You can check the alignment of your guitar's neck by holding it by the body and tilting the neck down and away from you. You particularly want to see the top edge of the neck. Figure GM-3 shows the position for viewing the neck alignment. View the neck from various angles at this position and look for bowing, twisting, or tilting of the neck.

Figure GM-3

How to view the guitar neck to check the neck alignment

Most guitars (from 1970 to present, at least) have a steel rod inserted in their neck which provides a means of straightening it when it becomes bowed or warped. The steel rod itself is slightly bowed and can be turned to compensate for any warping or bowing of the guitar's neck. One end of the rod protrudes beyond the end of the neck and has a hex hole or hex nut (or a slot of some kind) to which you fasten a tool (usually a hex key) to turn the rod. On some guitars the rod protrudes at the head of the guitar near the nut, while on others it protrudes where the neck meets the body of the guitar (either at the front or the back). Figure GM-4 shows the rod end protruding on two different guitars.

Figure GM-4

The truss rod on two different guitars - A hex key is inserted into the end of the rod to straighten the guitar neck

If your guitar neck becomes bowed it's usually due to repeatedly being exposed to drastic temperature or humidity changes, over tightened strings, careless storage (such as leaning it against a wall with the weight of the guitar supported by the head for long periods), or, poor materials or craftsmanship.

I've rarely seen a "twisted" guitar neck, but I have seen many expensive guitars with necks that bowed after being neglected for a long period. By "twisted" I mean, well, imagine placing one hand on the head of your guitar and the other hand on the body and then turning your hands in the opposite directions, like wringing out a mop. If you were strong enough you could twist the neck. DON'T TRY IT! YOU MIGHT BE STRONG ENOUGH TO BREAK IT! Twisting doesn't happen often because the force exerted by the tension of the strings tends to prevent it. However, that same steady force can cause the neck to bend upward from the nut end of the neck and that causes the strings to be farther away from the fretboard. The neck can also become bowed in the opposite direction, which makes the strings sit against some frets and causes them to buzz when played below those points on the fretboard, but, that symptom can also be caused by the neck being tilted too much in relation to the body. Aligning the tilt of the neck will be discussed later.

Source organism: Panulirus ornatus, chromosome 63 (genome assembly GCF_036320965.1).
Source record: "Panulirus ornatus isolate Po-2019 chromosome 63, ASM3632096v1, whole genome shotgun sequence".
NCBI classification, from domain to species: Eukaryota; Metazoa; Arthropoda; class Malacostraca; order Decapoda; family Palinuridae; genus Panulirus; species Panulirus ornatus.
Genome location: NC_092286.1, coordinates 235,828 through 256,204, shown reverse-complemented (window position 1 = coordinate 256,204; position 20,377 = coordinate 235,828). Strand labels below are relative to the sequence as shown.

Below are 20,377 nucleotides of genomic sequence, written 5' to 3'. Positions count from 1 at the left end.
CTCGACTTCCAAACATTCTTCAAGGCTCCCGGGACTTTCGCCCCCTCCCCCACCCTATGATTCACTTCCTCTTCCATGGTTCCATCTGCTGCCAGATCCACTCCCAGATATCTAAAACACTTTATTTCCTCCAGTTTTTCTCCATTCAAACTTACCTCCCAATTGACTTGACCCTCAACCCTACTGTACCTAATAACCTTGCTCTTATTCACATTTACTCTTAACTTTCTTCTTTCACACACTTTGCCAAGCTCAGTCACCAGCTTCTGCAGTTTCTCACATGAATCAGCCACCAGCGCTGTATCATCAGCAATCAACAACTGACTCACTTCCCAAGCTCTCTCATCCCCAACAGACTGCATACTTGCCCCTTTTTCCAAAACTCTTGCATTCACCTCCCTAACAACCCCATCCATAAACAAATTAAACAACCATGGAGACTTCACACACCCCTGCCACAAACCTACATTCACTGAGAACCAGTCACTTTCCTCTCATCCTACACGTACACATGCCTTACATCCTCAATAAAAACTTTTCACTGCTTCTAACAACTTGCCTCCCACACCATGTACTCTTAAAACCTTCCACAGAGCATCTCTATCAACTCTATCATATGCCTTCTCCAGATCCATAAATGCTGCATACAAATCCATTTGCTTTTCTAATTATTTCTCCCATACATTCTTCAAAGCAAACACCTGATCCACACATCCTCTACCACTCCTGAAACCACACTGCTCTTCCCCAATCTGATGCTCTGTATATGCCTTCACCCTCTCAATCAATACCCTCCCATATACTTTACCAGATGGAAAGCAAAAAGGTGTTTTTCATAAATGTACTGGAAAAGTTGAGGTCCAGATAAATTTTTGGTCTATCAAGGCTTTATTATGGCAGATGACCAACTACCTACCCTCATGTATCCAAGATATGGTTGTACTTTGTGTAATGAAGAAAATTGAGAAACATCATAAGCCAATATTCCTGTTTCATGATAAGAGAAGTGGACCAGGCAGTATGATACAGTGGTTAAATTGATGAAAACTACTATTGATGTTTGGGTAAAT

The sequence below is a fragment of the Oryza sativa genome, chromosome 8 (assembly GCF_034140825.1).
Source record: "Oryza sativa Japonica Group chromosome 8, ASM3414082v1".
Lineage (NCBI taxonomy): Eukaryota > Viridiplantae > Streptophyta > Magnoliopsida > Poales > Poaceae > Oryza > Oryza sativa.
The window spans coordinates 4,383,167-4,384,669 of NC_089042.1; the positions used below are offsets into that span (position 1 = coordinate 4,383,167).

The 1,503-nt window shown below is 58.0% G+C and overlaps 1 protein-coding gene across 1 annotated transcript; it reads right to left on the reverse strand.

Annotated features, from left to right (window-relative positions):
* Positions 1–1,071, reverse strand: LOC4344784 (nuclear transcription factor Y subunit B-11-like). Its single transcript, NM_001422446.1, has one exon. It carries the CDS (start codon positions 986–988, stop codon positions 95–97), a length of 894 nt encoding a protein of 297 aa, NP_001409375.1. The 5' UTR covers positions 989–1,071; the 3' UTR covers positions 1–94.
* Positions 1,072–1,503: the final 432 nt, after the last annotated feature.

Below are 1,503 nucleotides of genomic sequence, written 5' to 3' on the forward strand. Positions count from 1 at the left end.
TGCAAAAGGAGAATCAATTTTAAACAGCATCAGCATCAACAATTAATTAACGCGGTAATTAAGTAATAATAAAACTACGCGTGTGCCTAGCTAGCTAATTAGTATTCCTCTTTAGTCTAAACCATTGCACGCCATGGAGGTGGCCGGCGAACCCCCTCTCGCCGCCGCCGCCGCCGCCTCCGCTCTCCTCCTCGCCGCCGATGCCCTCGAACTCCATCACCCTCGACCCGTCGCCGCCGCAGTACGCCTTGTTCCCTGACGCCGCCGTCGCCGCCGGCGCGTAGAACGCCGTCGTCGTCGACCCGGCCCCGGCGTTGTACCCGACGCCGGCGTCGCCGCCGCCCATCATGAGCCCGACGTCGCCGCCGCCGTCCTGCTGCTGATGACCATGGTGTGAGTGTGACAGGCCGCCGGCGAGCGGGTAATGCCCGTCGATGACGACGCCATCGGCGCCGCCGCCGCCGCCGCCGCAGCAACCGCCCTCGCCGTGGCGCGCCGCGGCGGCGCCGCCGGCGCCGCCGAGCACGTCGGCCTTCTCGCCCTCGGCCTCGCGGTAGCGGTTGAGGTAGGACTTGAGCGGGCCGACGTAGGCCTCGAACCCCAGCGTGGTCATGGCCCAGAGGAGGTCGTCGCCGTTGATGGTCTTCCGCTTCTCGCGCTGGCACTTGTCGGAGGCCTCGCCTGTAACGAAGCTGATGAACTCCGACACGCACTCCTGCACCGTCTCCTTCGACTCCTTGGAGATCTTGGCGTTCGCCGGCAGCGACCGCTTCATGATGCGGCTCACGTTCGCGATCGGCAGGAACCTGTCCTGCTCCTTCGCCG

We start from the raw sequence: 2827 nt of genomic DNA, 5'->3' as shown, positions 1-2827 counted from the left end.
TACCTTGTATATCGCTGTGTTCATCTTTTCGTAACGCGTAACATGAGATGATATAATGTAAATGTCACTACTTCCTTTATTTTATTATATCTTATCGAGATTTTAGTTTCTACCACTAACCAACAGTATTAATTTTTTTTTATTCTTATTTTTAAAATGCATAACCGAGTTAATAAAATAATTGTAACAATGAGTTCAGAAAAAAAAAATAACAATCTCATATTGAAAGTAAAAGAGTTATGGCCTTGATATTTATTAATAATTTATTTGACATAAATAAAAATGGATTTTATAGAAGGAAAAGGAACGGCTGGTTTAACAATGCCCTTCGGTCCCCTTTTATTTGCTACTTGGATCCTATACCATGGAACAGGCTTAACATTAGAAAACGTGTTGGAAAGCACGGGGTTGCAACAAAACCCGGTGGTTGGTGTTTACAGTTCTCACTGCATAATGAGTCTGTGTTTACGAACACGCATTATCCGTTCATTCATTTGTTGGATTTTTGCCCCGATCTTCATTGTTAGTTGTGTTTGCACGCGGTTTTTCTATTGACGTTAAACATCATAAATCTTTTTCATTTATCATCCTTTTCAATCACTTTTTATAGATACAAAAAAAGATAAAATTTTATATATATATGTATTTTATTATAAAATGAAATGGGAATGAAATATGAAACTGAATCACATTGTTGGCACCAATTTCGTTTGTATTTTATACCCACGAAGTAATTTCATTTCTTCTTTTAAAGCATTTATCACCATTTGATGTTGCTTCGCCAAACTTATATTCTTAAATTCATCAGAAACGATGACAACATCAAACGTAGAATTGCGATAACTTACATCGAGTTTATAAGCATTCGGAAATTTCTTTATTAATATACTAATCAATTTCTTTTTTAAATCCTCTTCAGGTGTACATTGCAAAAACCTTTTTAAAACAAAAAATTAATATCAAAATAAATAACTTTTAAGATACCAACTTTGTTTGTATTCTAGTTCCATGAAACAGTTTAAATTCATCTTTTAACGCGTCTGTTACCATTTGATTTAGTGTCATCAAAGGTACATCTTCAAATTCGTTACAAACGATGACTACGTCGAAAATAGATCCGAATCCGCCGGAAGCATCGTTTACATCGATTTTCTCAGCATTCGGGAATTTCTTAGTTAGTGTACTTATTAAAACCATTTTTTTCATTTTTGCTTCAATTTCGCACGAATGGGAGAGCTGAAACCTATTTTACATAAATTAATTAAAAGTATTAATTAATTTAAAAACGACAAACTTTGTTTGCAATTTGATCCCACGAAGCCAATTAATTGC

To straighten the neck you must turn the metal rod until the neck is correctly aligned again. I suggest you use a straight metal-edged ruler, 12 to 24 inches long (if you can find one) to check for any bowing. If the ruler rocks back and forth when placed length-wise along the fretboard, then the neck has bowed downward at the nut end. If there is any space below the ruler's edge and any of the frets, then the neck has bowed upward at the nut end. Determine what type of tool you need to turn the rod (It will probably be a hex key, but the neck rod on some guitars require a screwdriver for making adjustments). Turn the rod in either direction 1/4 turn and check the ruler again to see if the neck is straighter. If it is worse, turn the rod 1 half turn in the opposite direction, otherwise, turn it slowly in the same direction while you keep checking the neck with your ruler. Remember; turn slowly once you've determined that the direction of the turning is correct (the neck is bowed less). View the neck as shown in Figure 12-1 again for an overall assessment of how straight it is after making the adjustments and re-adjust it as described above if necessary.


As mentioned above, if the neck is tilted it is not aligned straight with the body. If the neck is tilted down it causes your strings to buzz. If it is tilted up, it causes them to be further from the fretboard and makes playing more difficult. Both conditions can also cause the intonation of your frets to be set incorrectly. We'll discuss intonation later.